The proposed project aims to markedly expand the resources and services provided by the New York Comprehensive Thalassemia Center (NYCTC), a well-established program that has cared for individuals with thalassemia for over 30 years through a well-established comprehensive care model delivering the most efficient transfusion, chelation and monitoring. This new application, which seeks to enhance ongoing work at the center to meet the objectives of this RFA, will focus on expanded outreach to identify thalassemia patients in the region, utilizing novel strategies and existing methods, create and disseminate toolkits and guidelines in cooperation with existing partners, and enhance the focus on provider and patient centered education for complications of thalassemia and the required monitoring to prevent them. Along with expert collaborators with whom we have collaborated in the past, we will improve our understanding and that of patients and providers of the role of infectious agents in blood transfusions and their complications. These strategic initiatives will (1) improve our overall understanding of the prevalence of thalassemia - both transfusion dependent and especially non-transfusion dependent patients, (2) increase awareness among providers and patients and families about the disease, its diagnosis, its management and its possible complications and their impact on quality of life, and (3) promote the use of evidence based consensus guidelines which have already been developed and develop other guidelines for ongoing specialized care, through dissemination to hematologists and care-givers of thalassemia patients so as to enhance expert-guided, comprehensive care to all patients with thalassemia. Our regional network will continue to include New York, New Jersey and Connecticut where we serve ~200 patients, but we will engage with patients and providers who we have followed and who have sought care at our center from states such as Florida,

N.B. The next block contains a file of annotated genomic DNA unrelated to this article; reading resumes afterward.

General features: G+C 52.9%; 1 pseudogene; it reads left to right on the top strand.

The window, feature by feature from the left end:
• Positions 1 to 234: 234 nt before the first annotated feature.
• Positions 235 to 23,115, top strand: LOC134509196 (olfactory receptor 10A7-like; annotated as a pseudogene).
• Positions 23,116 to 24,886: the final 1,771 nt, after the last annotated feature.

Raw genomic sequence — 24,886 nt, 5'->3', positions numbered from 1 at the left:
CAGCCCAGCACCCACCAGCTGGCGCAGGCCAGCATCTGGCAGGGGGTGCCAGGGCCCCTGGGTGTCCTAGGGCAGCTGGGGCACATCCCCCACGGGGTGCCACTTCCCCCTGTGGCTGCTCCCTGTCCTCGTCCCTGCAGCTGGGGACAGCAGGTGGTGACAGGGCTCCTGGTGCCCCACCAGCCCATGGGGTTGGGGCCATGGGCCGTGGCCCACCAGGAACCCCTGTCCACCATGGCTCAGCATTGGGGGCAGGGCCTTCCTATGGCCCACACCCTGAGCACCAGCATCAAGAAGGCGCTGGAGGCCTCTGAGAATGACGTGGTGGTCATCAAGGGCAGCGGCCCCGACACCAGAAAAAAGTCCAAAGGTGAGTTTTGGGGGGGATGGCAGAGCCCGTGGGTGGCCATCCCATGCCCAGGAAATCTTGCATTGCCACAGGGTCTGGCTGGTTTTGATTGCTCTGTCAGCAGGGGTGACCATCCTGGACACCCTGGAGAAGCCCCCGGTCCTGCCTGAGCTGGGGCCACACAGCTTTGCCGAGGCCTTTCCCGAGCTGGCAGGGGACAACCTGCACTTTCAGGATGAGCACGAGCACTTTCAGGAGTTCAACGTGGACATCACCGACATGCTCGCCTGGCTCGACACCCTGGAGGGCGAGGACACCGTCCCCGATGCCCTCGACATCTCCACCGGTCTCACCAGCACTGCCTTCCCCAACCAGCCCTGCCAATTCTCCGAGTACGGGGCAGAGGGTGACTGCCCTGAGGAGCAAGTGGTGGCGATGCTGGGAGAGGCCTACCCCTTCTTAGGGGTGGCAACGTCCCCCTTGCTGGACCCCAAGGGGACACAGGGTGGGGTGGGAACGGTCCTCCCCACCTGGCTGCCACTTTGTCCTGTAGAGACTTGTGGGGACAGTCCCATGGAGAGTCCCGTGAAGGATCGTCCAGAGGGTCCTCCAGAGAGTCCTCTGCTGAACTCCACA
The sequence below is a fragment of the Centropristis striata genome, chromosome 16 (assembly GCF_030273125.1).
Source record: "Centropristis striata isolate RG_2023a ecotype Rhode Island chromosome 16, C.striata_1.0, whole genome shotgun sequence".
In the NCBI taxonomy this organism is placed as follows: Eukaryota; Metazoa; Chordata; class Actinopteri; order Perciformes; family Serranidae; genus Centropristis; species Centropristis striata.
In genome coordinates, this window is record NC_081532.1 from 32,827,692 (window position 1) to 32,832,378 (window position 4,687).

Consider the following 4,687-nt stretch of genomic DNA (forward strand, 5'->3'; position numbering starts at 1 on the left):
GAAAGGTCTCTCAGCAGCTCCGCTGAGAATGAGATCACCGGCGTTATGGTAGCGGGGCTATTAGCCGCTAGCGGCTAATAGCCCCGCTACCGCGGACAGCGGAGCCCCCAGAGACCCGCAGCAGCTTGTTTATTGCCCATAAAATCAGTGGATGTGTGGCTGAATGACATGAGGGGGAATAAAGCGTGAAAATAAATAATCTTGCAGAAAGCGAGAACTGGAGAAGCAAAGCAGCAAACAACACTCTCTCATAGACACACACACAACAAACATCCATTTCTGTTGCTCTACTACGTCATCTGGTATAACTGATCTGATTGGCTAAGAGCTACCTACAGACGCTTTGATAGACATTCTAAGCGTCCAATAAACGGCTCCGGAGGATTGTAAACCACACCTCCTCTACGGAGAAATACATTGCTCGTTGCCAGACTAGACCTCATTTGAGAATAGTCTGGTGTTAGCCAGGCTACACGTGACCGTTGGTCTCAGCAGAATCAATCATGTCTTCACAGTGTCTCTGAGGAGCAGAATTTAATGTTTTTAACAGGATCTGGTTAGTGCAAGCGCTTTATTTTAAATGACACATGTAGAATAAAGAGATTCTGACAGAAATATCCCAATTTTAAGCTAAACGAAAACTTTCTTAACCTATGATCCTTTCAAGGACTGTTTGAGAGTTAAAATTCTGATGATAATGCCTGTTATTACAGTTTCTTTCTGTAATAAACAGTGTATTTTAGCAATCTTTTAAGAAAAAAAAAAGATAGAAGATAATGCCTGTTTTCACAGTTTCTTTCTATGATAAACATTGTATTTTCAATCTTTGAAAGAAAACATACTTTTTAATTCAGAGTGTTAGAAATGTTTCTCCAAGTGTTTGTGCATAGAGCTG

Kansas and Ohio. The outreach activity of the NYCTC will extend to pediatric and adult hematologists, and primary care providers who follow patients in underserved areas, increasing awareness and creating a network of practitioners who have expert-guided, knowledge-based skills in managing the condition. A primary tool for the dissemination of information and assessment of the success of these endeavors will be the newly created NYCTC website, which provides easy access to information about thalassemia, our own program of comprehensive care, management guidelines, ongoing and upcoming clinical trials, and events. The collective impact of these strategies will form new partnerships among patients, their providers and the NYCTC, resulting in the provision of the most comprehensive, continuous care possible. We hope to increase the number of patients served to ~250.